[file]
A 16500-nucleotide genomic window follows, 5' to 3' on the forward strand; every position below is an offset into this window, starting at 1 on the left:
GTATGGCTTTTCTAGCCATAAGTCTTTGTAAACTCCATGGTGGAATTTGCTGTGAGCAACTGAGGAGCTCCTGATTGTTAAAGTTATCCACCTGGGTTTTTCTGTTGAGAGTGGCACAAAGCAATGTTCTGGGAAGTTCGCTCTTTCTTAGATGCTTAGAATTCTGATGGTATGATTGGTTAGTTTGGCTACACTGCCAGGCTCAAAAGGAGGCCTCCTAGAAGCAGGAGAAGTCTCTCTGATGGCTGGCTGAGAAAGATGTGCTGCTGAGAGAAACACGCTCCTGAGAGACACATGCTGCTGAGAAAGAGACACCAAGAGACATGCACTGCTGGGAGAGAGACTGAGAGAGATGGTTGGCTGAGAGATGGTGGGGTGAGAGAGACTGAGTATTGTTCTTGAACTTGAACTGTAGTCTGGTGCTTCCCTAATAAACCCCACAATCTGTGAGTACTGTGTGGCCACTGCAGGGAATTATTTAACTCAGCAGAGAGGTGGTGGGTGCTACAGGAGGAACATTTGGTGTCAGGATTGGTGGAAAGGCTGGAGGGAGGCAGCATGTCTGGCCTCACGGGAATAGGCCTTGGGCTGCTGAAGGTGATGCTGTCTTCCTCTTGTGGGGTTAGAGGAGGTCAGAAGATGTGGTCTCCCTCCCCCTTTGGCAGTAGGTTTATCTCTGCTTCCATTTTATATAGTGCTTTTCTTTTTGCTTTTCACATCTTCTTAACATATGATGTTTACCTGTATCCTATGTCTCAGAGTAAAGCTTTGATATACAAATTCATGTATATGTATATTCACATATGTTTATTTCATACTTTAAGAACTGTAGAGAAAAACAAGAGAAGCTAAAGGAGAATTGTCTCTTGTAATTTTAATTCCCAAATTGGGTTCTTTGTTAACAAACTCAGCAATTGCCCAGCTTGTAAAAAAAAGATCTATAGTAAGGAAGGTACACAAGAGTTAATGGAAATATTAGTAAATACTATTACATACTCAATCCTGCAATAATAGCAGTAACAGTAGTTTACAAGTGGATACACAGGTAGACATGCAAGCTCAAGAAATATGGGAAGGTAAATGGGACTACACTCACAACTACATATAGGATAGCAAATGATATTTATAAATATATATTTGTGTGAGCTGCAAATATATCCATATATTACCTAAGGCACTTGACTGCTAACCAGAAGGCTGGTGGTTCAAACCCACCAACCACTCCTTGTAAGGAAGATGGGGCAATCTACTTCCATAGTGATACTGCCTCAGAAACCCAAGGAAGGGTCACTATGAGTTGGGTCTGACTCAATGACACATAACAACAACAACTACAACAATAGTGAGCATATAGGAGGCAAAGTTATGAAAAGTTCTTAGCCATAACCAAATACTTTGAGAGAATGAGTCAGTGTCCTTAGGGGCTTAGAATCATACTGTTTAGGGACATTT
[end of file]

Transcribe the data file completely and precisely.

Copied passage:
A 16500-nucleotide genomic window follows, 5' to 3' on the forward strand; every position below is an offset into this window, starting at 1 on the left:
GTATGGCTTTTCTAGCCATAAGTCTTTGTAAACTCCATGGTGGAATTTGCTGTGAGCAACTGAGGAGCTCCTGATTGTTAAAGTTATCCACCTGGGTTTTTCTGTTGAGAGTGGCACAAAGCAATGTTCTGGGAAGTTCGCTCTTTCTTAGATGCTTAGAATTCTGATGGTATGATTGGTTAGTTTGGCTACACTGCCAGGCTCAAAAGGAGGCCTCCTAGAAGCAGGAGAAGTCTCTCTGATGGCTGGCTGAGAAAGATGTGCTGCTGAGAGAAACACGCTCCTGAGAGACACATGCTGCTGAGAAAGAGACACCAAGAGACATGCACTGCTGGGAGAGAGACTGAGAGAGATGGTTGGCTGAGAGATGGTGGGGTGAGAGAGACTGAGTATTGTTCTTGAACTTGAACTGTAGTCTGGTGCTTCCCTAATAAACCCCACAATCTGTGAGTACTGTGTGGCCACTGCAGGGAATTATTTAACTCAGCAGAGAGGTGGTGGGTGCTACAGGAGGAACATTTGGTGTCAGGATTGGTGGAAAGGCTGGAGGGAGGCAGCATGTCTGGCCTCACGGGAATAGGCCTTGGGCTGCTGAAGGTGATGCTGTCTTCCTCTTGTGGGGTTAGAGGAGGTCAGAAGATGTGGTCTCCCTCCCCCTTTGGCAGTAGGTTTATCTCTGCTTCCATTTTATATAGTGCTTTTCTTTTTGCTTTTCACATCTTCTTAACATATGATGTTTACCTGTATCCTATGTCTCAGAGTAAAGCTTTGATATACAAATTCATGTATATGTATATTCACATATGTTTATTTCATACTTTAAGAACTGTAGAGAAAAACAAGAGAAGCTAAAGGAGAATTGTCTCTTGTAATTTTAATTCCCAAATTGGGTTCTTTGTTAACAAACTCAGCAATTGCCCAGCTTGTAAAAAAAAGATCTATAGTAAGGAAGGTACACAAGAGTTAATGGAAATATTAGTAAATACTATTACATACTCAATCCTGCAATAATAGCAGTAACAGTAGTTTACAAGTGGATACACAGGTAGACATGCAAGCTCAAGAAATATGGGAAGGTAAATGGGACTACACTCACAACTACATATAGGATAGCAAATGATATTTATAAATATATATTTGTGTGAGCTGCAAATATATCCATATATTACCTAAGGCACTTGACTGCTAACCAGAAGGCTGGTGGTTCAAACCCACCAACCACTCCTTGTAAGGAAGATGGGGCAATCTACTTCCATAGTGATACTGCCTCAGAAACCCAAGGAAGGGTCACTATGAGTTGGGTCTGACTCAATGACACATAACAACAACAACTACAACAATAGTGAGCATATAGGAGGCAAAGTTATGAAAAGTTCTTAGCCATAACCAAATACTTTGAGAGAATGAGTCAGTGTCCTTAGGGGCTTAGAATCATACTGTTTAGGGACATTT